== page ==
Most people love getting massages, mainly because they leave a session relaxed and painfree. For many people, musculoskeletal discomfort is just a normal part of modern life. In fact, one in five Australians are said to be affected by persistent pain. But what if you had the skills to help people become pain free and move more freely and efficiently? Likewise, you may know people or you yourself be a sufferer of long term pain that physios can’t quite get to the bottom of. For these reasons, many people are turning to types of alternative medicine in order to seek pain relief.
With the use of alternative therapies for pain management in general being high nationally, myotherapy is one such modality that is currently gaining popularity. This not only indicates the growing amount of people that are suffering from a variety of physical discomfort, but that conventional forms of treatment aren’t adequately resolving issues for some of the population. Therefore, you might be thinking of completing an advanced diploma of myotherapy or beginning with a massage certification that has an upskilling pathway to myotherapy in the future. Whatever you decide, be sure to complete a course with experienced teachers that are able to provide the practical and theoretical basis to treat a wide demographic of people.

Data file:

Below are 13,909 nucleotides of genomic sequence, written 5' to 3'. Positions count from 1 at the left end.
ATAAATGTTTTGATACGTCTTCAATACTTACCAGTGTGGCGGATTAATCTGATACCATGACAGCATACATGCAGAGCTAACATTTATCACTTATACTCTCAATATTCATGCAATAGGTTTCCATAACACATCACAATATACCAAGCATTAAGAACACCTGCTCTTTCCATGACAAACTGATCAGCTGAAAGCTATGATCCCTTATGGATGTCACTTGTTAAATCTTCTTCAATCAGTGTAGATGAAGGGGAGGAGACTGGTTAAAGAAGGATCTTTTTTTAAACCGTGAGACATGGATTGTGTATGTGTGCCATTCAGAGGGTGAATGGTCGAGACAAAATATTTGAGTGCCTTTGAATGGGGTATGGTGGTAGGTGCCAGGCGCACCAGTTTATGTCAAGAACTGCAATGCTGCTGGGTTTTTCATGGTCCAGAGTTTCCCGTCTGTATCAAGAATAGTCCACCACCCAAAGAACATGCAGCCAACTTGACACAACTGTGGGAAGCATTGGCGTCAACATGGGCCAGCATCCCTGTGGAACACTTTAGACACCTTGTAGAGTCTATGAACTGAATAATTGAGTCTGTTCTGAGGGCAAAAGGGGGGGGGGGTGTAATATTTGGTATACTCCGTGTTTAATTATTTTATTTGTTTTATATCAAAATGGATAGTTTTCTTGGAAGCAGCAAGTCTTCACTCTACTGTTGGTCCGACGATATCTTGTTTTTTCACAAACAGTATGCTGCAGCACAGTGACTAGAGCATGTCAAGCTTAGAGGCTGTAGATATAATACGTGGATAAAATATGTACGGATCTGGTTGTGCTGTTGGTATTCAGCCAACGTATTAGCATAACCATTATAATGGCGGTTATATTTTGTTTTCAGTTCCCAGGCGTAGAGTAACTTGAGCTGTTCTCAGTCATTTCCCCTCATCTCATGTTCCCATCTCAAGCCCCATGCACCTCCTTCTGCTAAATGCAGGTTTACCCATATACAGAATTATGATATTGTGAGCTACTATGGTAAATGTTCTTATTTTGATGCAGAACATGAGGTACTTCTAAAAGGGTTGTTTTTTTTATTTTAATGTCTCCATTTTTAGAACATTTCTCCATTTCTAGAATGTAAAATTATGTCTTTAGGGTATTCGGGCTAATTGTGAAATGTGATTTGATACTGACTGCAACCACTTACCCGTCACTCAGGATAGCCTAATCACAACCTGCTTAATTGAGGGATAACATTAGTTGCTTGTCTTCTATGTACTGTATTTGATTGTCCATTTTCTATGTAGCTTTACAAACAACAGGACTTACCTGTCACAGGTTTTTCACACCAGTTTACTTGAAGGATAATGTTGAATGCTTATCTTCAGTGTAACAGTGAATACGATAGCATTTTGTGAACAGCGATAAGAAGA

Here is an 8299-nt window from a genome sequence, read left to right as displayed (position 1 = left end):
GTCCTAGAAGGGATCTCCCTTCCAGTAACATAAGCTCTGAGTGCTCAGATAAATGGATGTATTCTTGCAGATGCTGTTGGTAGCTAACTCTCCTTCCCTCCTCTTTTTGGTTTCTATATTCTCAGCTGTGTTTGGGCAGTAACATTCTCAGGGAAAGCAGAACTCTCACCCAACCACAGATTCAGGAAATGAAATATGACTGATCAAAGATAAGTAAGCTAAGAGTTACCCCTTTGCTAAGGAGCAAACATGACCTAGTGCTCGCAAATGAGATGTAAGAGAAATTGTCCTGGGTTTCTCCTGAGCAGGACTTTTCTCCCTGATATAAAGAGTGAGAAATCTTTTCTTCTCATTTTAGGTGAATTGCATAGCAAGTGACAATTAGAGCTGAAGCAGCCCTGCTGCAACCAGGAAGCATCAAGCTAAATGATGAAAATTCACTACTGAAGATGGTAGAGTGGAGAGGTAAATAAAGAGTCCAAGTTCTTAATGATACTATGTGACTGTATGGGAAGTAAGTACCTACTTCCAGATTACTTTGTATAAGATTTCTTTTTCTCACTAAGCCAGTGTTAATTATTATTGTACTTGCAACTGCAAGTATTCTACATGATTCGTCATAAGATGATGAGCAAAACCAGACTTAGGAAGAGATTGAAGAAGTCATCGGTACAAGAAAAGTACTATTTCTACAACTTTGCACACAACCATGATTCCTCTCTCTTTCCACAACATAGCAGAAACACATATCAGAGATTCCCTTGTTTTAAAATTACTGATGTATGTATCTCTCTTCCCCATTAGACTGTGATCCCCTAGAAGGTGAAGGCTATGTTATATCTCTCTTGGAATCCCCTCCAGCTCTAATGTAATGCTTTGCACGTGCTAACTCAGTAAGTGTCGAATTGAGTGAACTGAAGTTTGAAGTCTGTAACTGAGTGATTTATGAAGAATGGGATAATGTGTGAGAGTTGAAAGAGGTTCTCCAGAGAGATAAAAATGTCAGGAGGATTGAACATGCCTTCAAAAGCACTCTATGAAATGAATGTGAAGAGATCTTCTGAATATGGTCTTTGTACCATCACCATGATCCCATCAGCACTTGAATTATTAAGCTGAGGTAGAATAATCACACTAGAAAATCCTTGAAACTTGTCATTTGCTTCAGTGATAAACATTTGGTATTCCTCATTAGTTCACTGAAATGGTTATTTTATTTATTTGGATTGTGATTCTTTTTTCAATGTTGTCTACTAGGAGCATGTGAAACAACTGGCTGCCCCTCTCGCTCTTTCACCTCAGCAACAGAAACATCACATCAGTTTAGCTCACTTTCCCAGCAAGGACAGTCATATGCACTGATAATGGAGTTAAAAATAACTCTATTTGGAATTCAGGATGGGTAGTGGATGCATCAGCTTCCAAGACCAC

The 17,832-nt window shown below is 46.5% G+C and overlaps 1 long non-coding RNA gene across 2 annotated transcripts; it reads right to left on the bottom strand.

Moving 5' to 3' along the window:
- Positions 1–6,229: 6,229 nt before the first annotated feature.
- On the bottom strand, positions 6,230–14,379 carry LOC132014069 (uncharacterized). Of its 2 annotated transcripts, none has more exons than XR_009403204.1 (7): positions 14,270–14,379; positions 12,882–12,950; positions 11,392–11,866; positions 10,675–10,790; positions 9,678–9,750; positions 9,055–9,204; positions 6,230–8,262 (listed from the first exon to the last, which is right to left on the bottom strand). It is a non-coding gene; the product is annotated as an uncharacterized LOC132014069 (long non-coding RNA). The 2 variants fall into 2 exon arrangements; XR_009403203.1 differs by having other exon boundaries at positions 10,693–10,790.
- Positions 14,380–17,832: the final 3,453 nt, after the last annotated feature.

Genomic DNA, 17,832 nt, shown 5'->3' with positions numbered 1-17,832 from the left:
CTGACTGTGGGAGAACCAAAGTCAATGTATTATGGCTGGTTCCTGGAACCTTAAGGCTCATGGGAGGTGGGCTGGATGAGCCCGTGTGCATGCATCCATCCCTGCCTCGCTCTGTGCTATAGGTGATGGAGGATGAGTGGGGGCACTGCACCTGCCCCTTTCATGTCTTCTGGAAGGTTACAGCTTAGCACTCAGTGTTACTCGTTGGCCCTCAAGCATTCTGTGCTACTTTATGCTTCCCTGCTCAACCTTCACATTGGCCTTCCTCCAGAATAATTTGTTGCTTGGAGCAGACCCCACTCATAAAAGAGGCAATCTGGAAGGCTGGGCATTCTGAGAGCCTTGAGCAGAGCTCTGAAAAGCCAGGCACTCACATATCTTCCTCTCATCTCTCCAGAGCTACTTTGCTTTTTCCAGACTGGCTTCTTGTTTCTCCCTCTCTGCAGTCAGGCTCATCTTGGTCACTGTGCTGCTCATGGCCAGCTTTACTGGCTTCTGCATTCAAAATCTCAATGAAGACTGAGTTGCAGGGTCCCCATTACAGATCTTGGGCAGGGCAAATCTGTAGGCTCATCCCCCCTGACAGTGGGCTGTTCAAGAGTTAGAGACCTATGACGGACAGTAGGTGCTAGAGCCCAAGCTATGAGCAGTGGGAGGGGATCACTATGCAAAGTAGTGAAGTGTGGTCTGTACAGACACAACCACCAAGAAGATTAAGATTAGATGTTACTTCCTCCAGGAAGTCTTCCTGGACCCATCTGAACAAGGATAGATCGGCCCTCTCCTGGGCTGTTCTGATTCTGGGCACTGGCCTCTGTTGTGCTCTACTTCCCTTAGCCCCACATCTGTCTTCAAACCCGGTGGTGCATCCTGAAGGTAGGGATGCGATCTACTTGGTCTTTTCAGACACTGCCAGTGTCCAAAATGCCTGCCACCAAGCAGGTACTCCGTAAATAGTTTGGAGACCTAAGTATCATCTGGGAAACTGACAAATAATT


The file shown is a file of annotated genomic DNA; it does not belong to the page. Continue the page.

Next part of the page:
A core aspect of myotherapy is its holistic approach to pain management. Firstly, the body is considered as a series of interconnected systems, especially as approached through the fascial network. As a myotherapist you’ll become experienced in assessing fascia restrictions and addressing them in order to assist your clients. The techniques to do this will be varied according to each client’s individual needs. Therefore, multiple modalities can be used by you as the practitioner even in the one session. These may include forms of massage, cupping, needling, postural training, corrective exercises and neural mobilisation. It’s in this context that myotherapy is also seen as a multidisciplinary type of treatment and you may also refer clients on to other practitioners where appropriate as part of your duty of care.
Once you are qualified you might be wondering how to get the word out about your services, especially if you are going into business for yourself. After all, you too may have found it difficult in the past to find a therapist that best suits your needs and budget. In this instance, beside your student and institutional networks, you might consider joining and industry body like the Myotherapy Association of Australia, Massage & Myotherapy Association Australia, Australian Natural Therapies Association or the Association of Massage Therapists. The cost of membership will generally grant you access to training and workshops, networking opportunities, referral services networks, online forums and can boost your eligibility for health fund rebates, for example.
So if you’re thinking of heading into a career in massage or myotherapy, chat to some people you know who are already in the business and get along to some treatments yourself to see what it’s all about.